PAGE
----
Sometimes I’m convinced that our American funeral rituals are counterproductive. That is, they do the exact opposite of what we intend for them to do. Instead of offering comfort to hurting people, they end up exasperating them, wearing them out, and forcing them to comfort the community instead of having the community gather around them in support.
One of my main issues happens when individuals from the community come to express their sympathies to the person who has lost a loved one. Often the person from the community feels like they have to offer a revelatory word that just puts the whole loss in perspective or an encouraging word that makes the hurting person feel better.
But no such word exists. In death, there are few answers and many questions, there is little comfort, only much weeping.
What if instead of thinking we have to come up with a profound word of comfort to make everything better, we simply went to the person and put our arms around them and silently wept with them? What if, instead of trying to solve their problem by reminding them that ‘God has a plan’, we simply went and hugged them, understanding that God’s real plan is that we represent Him in the midst of that darkness? What if we realized that God’s plan in suffering is that we be his arms of comfort silently wrapped around the hurting person?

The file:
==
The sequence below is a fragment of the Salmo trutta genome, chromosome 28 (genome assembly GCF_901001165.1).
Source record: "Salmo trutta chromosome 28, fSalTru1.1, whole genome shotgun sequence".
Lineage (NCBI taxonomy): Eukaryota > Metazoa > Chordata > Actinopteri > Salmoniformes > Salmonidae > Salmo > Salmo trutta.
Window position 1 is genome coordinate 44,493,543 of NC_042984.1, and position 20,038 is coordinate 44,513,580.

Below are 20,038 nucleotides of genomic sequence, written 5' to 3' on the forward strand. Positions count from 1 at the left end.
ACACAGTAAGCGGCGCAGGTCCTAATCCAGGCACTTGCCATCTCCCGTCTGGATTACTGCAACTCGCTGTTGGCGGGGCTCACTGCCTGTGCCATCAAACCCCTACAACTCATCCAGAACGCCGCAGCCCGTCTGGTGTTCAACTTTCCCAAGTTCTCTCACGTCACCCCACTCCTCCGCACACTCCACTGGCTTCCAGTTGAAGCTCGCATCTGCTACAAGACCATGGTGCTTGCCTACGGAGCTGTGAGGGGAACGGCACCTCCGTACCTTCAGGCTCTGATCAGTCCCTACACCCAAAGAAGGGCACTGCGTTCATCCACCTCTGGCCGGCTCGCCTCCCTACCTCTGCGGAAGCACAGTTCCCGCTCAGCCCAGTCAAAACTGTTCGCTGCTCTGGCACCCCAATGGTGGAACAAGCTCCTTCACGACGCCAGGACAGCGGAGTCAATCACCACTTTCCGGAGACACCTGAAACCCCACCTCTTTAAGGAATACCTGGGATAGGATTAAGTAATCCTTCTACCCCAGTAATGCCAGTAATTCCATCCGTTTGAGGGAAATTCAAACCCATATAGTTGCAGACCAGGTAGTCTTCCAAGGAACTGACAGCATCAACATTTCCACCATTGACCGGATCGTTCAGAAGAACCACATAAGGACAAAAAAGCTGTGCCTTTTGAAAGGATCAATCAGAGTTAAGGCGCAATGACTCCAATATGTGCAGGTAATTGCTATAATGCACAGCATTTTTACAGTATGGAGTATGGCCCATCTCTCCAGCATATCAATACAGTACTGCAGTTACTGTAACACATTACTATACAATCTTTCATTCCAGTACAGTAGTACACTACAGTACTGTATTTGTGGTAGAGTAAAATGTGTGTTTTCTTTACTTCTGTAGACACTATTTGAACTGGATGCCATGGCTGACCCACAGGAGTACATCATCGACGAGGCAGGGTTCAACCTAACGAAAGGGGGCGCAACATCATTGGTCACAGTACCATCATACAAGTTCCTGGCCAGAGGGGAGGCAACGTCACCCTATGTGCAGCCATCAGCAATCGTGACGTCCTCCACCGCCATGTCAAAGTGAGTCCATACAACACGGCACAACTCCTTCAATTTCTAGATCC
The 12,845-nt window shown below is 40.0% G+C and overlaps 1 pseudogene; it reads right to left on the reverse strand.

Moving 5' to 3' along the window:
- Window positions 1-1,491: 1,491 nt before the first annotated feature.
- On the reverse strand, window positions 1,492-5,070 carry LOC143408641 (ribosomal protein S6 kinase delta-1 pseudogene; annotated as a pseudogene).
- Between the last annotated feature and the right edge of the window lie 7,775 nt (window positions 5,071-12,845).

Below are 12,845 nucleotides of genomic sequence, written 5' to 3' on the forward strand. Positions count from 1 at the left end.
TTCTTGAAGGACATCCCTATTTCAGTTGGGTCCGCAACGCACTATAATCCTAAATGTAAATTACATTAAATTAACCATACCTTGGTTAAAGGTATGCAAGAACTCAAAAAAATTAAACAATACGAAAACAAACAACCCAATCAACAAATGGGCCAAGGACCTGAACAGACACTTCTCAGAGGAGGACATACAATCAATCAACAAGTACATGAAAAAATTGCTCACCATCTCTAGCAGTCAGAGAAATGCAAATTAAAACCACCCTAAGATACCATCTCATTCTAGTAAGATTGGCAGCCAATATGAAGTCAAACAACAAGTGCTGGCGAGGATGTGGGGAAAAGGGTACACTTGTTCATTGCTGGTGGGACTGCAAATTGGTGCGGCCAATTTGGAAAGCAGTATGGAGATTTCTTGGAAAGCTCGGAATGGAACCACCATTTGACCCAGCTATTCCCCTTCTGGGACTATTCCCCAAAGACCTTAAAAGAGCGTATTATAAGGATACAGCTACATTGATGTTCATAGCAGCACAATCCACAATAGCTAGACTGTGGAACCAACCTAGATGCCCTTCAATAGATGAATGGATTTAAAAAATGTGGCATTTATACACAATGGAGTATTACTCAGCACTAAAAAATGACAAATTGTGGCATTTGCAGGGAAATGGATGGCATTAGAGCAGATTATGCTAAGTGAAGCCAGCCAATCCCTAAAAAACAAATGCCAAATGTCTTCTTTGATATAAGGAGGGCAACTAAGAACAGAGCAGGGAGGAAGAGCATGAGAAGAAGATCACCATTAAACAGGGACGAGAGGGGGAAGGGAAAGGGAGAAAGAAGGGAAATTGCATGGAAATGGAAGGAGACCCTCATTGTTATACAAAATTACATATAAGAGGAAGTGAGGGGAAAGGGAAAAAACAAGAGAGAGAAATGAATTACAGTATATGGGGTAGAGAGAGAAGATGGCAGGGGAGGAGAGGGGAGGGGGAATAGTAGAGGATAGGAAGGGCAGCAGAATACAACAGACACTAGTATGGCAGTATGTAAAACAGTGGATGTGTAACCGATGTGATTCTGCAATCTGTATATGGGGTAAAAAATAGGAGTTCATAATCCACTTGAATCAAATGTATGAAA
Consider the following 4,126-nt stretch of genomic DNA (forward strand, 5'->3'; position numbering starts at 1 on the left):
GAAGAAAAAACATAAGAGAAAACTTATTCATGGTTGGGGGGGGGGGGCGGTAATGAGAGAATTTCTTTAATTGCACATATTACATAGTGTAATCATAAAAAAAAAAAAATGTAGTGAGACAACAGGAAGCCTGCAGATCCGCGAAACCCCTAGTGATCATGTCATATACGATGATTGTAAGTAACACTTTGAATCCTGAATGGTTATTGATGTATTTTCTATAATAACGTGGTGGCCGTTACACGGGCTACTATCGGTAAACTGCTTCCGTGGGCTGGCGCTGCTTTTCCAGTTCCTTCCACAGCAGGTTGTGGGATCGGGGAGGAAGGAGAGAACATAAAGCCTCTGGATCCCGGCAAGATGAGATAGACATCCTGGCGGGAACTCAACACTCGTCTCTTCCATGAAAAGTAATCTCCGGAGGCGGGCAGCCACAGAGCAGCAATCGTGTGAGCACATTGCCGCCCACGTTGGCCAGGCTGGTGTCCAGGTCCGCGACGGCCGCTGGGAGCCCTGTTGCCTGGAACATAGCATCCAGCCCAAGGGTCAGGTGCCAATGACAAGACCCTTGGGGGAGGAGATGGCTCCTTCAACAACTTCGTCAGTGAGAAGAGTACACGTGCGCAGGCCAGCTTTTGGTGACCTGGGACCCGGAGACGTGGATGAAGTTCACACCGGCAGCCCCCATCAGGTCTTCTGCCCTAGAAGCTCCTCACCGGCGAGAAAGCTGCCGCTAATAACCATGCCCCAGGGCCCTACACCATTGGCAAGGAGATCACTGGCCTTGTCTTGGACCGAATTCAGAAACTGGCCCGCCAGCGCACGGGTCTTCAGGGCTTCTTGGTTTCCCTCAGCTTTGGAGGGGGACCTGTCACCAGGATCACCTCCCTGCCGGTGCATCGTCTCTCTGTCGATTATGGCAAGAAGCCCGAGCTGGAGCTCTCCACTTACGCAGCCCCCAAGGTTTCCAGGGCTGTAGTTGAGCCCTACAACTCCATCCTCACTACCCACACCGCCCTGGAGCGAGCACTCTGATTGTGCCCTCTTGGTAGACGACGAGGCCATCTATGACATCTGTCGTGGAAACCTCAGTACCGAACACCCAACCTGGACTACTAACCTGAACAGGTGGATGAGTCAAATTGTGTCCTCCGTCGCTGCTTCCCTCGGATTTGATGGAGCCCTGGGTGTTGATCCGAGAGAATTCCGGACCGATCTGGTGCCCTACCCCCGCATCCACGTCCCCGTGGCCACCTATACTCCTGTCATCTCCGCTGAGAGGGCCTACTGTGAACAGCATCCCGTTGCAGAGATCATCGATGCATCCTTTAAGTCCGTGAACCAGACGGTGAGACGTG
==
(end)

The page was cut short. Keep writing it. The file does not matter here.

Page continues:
After Job’s family died his friends came and sat silently with him for 3 days. They didn’t say a word. They just mourned with him. Their idiocy occurred after those 3 days when they thought they had the answers for suffering.
Maybe we can learn something from this – comfort the mourning with your silent embrace of them, not with your verbal attempts at problem solving.
You might be surprised, there’s a profound comfort in silence.